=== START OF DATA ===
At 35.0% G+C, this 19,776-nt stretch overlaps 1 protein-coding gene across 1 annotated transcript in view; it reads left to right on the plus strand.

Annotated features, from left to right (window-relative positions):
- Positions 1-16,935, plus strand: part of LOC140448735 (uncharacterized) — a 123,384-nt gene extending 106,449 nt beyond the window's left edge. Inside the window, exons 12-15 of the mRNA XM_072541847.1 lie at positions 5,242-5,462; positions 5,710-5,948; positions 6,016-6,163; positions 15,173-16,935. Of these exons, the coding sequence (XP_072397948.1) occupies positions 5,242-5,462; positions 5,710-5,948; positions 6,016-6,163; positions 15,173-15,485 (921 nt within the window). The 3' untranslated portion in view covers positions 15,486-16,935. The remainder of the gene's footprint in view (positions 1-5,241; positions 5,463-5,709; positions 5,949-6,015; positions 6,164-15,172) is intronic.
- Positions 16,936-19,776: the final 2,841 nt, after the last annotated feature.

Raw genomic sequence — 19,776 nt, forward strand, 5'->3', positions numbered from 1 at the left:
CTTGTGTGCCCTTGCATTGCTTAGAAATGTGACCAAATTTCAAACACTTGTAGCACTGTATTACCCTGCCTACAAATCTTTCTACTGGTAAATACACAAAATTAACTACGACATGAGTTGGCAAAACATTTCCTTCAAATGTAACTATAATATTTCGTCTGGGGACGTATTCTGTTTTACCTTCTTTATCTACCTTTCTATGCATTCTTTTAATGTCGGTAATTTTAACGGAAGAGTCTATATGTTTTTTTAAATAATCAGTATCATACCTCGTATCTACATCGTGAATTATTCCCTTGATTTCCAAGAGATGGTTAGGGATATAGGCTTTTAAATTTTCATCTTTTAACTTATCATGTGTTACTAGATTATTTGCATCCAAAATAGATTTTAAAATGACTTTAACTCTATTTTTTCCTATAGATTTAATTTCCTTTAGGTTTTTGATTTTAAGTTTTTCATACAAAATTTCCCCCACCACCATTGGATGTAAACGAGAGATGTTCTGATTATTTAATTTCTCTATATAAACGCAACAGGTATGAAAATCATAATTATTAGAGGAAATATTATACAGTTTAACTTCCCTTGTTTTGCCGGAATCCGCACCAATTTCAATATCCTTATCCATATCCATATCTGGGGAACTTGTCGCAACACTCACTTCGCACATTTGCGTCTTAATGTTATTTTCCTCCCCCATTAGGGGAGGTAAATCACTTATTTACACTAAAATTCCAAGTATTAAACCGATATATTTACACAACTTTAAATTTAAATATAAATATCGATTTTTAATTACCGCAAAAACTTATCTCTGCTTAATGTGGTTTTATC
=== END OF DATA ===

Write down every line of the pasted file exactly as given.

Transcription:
At 35.0% G+C, this 19,776-nt stretch overlaps 1 protein-coding gene across 1 annotated transcript in view; it reads left to right on the plus strand.

Annotated features, from left to right (window-relative positions):
- Positions 1-16,935, plus strand: part of LOC140448735 (uncharacterized) — a 123,384-nt gene extending 106,449 nt beyond the window's left edge. Inside the window, exons 12-15 of the mRNA XM_072541847.1 lie at positions 5,242-5,462; positions 5,710-5,948; positions 6,016-6,163; positions 15,173-16,935. Of these exons, the coding sequence (XP_072397948.1) occupies positions 5,242-5,462; positions 5,710-5,948; positions 6,016-6,163; positions 15,173-15,485 (921 nt within the window). The 3' untranslated portion in view covers positions 15,486-16,935. The remainder of the gene's footprint in view (positions 1-5,241; positions 5,463-5,709; positions 5,949-6,015; positions 6,164-15,172) is intronic.
- Positions 16,936-19,776: the final 2,841 nt, after the last annotated feature.

Raw genomic sequence — 19,776 nt, forward strand, 5'->3', positions numbered from 1 at the left:
CTTGTGTGCCCTTGCATTGCTTAGAAATGTGACCAAATTTCAAACACTTGTAGCACTGTATTACCCTGCCTACAAATCTTTCTACTGGTAAATACACAAAATTAACTACGACATGAGTTGGCAAAACATTTCCTTCAAATGTAACTATAATATTTCGTCTGGGGACGTATTCTGTTTTACCTTCTTTATCTACCTTTCTATGCATTCTTTTAATGTCGGTAATTTTAACGGAAGAGTCTATATGTTTTTTTAAATAATCAGTATCATACCTCGTATCTACATCGTGAATTATTCCCTTGATTTCCAAGAGATGGTTAGGGATATAGGCTTTTAAATTTTCATCTTTTAACTTATCATGTGTTACTAGATTATTTGCATCCAAAATAGATTTTAAAATGACTTTAACTCTATTTTTTCCTATAGATTTAATTTCCTTTAGGTTTTTGATTTTAAGTTTTTCATACAAAATTTCCCCCACCACCATTGGATGTAAACGAGAGATGTTCTGATTATTTAATTTCTCTATATAAACGCAACAGGTATGAAAATCATAATTATTAGAGGAAATATTATACAGTTTAACTTCCCTTGTTTTGCCGGAATCCGCACCAATTTCAATATCCTTATCCATATCCATATCTGGGGAACTTGTCGCAACACTCACTTCGCACATTTGCGTCTTAATGTTATTTTCCTCCCCCATTAGGGGAGGTAAATCACTTATTTACACTAAAATTCCAAGTATTAAACCGATATATTTACACAACTTTAAATTTAAATATAAATATCGATTTTTAATTACCGCAAAAACTTATCTCTGCTTAATGTGGTTTTATC